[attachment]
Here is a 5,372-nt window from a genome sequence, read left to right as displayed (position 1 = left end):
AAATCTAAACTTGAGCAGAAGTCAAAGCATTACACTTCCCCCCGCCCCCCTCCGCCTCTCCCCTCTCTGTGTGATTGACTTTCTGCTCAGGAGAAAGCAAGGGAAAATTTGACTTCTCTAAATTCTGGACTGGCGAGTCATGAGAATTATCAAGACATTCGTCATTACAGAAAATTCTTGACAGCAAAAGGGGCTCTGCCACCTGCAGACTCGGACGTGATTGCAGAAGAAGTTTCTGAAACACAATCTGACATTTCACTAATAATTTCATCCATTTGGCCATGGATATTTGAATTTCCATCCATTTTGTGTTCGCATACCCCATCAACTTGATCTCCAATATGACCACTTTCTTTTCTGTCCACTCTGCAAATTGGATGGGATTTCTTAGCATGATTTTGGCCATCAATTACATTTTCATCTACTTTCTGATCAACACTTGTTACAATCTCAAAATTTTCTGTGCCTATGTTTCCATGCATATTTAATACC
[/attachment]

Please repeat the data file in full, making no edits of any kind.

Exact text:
Here is a 5,372-nt window from a genome sequence, read left to right as displayed (position 1 = left end):
AAATCTAAACTTGAGCAGAAGTCAAAGCATTACACTTCCCCCCGCCCCCCTCCGCCTCTCCCCTCTCTGTGTGATTGACTTTCTGCTCAGGAGAAAGCAAGGGAAAATTTGACTTCTCTAAATTCTGGACTGGCGAGTCATGAGAATTATCAAGACATTCGTCATTACAGAAAATTCTTGACAGCAAAAGGGGCTCTGCCACCTGCAGACTCGGACGTGATTGCAGAAGAAGTTTCTGAAACACAATCTGACATTTCACTAATAATTTCATCCATTTGGCCATGGATATTTGAATTTCCATCCATTTTGTGTTCGCATACCCCATCAACTTGATCTCCAATATGACCACTTTCTTTTCTGTCCACTCTGCAAATTGGATGGGATTTCTTAGCATGATTTTGGCCATCAATTACATTTTCATCTACTTTCTGATCAACACTTGTTACAATCTCAAAATTTTCTGTGCCTATGTTTCCATGCATATTTAATACC